A hand print represents the pride flag and those in the LGBTQ+ community. (Melanie Pena)
A hand print represents the pride flag and those in the LGBTQ+ community.

Melanie Pena

Controversy over LGBTQ+ Poster

A year old poster causes a stir in Lee County

April 26, 2021

On April 13, 2021, Lee County School Board members unassumingly took their seats prepared for what was thought to be a regular board meeting. As angry parents filled the rows and rows of seats in the room, they realized there was more to this meeting.
“To be honest, when I first walked out and sat down in my seat and I looked out, there was a bit of fear. I was a bit fearful. I mean concerned as to how far is this going to go. Then when they had to keep telling people to follow the rules and stay in line and not to speak out, that was to me a bad example for their kids,” Lee County board member, Gwynetta Gittens stated.
After a show on the radio announced that there were LGBTQ+ policies in the student handbook, many parents panicked. They thought these policies allowed Lee County schools to have co-ed bathrooms and feared for the safety of their children. However, while these beliefs were filled with misinformation, it did not stop the information from spreading rapidly.
“I understand as a parent, if someone calls you up and says ‘oh we’ve got to go and protest this, they’re putting boys and girls in the same restroom.’ If that’s all you hear, no doubt, I would be furious. All I’m saying is students are required when they learn to hear the whole story,” Gittens said.
“The policy is not about discriminating against anyone. It’s about finding a way to make everyone feel comfortable and safe, including all students, parents and taxpayers.”
The policies at the center of their anger were actually not policies at all but a poster. The poster had been approved last year in June as part of the Student Code of Conduct. Although, it wasn’t presented to the board until October of this year. The posters along with all the material were created by Equality Florida.
“The first time I actually saw a physical poster was in October. There was a big discussion about the Wellness Wednesday LGBTQ resolution. It was brought before the board, but most of us didn’t know anything about it and most times the resolutions are something that are written at the district but this one was not. It was written by Equality Florida,” Gittens said.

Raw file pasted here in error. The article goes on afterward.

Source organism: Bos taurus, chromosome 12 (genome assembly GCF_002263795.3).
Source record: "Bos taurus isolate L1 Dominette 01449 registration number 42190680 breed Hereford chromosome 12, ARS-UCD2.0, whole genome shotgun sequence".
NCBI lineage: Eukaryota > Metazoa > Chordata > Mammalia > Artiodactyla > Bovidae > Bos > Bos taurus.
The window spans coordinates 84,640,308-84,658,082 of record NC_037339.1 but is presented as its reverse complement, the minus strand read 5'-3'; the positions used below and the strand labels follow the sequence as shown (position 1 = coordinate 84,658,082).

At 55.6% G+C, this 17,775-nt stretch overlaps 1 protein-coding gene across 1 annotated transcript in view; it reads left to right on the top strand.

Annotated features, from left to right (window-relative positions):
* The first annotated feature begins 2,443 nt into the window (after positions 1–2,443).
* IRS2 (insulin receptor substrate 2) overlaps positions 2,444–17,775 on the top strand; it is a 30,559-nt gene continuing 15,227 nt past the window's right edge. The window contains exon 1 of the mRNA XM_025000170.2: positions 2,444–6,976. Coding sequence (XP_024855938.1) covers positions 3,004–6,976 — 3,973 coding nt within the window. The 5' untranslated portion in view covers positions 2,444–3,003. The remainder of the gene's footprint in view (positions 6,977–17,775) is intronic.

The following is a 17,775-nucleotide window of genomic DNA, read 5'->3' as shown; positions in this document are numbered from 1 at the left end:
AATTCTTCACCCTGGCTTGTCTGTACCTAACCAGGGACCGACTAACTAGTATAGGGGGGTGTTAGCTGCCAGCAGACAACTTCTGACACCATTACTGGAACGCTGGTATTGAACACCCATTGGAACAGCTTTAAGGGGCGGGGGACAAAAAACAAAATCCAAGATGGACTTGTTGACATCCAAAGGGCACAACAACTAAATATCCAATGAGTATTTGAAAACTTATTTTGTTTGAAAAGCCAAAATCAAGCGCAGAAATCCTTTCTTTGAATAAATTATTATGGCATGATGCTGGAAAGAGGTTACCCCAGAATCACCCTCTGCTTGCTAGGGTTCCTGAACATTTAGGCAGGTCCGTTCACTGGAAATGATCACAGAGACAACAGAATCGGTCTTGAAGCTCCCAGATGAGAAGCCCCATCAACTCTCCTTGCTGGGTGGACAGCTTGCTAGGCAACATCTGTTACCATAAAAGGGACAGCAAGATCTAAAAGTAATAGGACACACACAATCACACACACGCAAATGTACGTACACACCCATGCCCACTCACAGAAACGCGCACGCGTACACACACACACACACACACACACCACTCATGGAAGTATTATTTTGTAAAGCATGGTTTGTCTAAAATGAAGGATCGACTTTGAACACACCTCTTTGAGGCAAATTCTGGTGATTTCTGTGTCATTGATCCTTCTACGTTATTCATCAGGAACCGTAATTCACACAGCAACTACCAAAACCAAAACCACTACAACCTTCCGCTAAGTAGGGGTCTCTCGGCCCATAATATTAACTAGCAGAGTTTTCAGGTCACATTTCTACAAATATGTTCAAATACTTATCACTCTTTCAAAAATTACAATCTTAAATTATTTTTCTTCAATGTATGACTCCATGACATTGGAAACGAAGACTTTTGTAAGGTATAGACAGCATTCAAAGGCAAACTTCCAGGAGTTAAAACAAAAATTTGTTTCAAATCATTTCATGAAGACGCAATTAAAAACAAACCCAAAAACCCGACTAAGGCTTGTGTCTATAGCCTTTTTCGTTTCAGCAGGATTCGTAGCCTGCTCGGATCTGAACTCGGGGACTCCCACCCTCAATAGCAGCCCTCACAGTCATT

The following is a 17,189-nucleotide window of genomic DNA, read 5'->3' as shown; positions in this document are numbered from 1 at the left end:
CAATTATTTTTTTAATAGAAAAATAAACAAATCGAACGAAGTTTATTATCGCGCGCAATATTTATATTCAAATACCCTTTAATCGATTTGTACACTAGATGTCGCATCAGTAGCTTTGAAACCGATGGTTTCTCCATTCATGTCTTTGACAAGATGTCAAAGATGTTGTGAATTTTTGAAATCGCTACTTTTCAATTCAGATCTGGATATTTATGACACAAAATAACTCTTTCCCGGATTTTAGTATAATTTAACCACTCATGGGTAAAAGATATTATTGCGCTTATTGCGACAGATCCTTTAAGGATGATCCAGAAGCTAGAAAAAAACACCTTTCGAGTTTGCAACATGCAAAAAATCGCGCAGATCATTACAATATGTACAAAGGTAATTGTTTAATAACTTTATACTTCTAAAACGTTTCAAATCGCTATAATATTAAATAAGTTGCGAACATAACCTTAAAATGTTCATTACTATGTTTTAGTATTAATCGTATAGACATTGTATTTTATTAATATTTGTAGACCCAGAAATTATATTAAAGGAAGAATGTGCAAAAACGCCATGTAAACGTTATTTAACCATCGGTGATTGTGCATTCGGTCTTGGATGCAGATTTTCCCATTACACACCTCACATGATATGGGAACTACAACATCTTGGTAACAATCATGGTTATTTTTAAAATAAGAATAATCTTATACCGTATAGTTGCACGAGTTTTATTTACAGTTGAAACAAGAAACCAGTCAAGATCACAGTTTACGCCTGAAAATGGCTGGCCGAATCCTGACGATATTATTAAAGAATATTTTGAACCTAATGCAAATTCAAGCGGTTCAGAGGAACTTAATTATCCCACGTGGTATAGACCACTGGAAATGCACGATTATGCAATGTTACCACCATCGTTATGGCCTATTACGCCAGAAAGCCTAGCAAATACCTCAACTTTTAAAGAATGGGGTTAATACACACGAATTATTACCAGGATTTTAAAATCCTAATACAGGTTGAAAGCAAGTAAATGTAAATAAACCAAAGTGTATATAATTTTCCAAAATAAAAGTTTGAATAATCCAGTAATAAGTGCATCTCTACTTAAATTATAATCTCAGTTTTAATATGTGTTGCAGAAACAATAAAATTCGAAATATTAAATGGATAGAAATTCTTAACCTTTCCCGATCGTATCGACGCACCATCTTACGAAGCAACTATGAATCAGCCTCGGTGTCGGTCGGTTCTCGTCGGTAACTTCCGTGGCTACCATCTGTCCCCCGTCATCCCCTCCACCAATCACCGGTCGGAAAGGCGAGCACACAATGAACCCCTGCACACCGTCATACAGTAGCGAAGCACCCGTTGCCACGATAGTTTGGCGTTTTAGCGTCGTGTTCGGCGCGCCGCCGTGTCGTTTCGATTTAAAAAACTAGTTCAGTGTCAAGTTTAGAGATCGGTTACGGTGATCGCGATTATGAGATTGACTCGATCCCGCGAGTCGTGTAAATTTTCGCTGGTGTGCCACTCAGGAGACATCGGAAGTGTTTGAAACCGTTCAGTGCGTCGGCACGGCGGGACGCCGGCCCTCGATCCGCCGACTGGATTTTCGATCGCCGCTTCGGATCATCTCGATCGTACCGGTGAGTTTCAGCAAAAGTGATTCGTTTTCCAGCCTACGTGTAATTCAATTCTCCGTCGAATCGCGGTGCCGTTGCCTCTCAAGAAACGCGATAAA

The poster had also been approved by parents as they had to sign a paper stating they had read and understand the Student Code of Conduct at the beginning of the school year. The poster was titled “Best Practices and Action Steps.” It outlined dress code, restroom use, and sports participation among other topics regarding LGBTQ+ youth.
“All students are allowed to access the restrooms that are consistent with their gender identity, or to be provided appropriate accommodations as requested,” read the LGBTQ Poster done by Equality Florida.
While some parents took issue with the verbiage and language used in the poster, most believed any and all LGBTQ topics should not be discussed in school. “Our youth don’t need this kind of confusing genderism in the formative years of life. Such teaching is more confusing medicine specialist Edward F. Drass said during the public comment section of the board meeting.
The overall consensus by parents at the meeting was that school was not the appropriate place for a gender identity discussion and that they did not consent to it. “When a parent entrusts the district with the education of their child, they’re not giving consent for you to raise that child,” Robert Roper said during the meeting.
The meeting became hostile as more speakers went up to state their views, the board had to pause the meeting multiple times and even ordered a recess. Overall the meeting ended up running over four hours. There was only one student in attendance, North Fort Myers High School senior Devon Cranford. When he went up to speak, parents booed him off.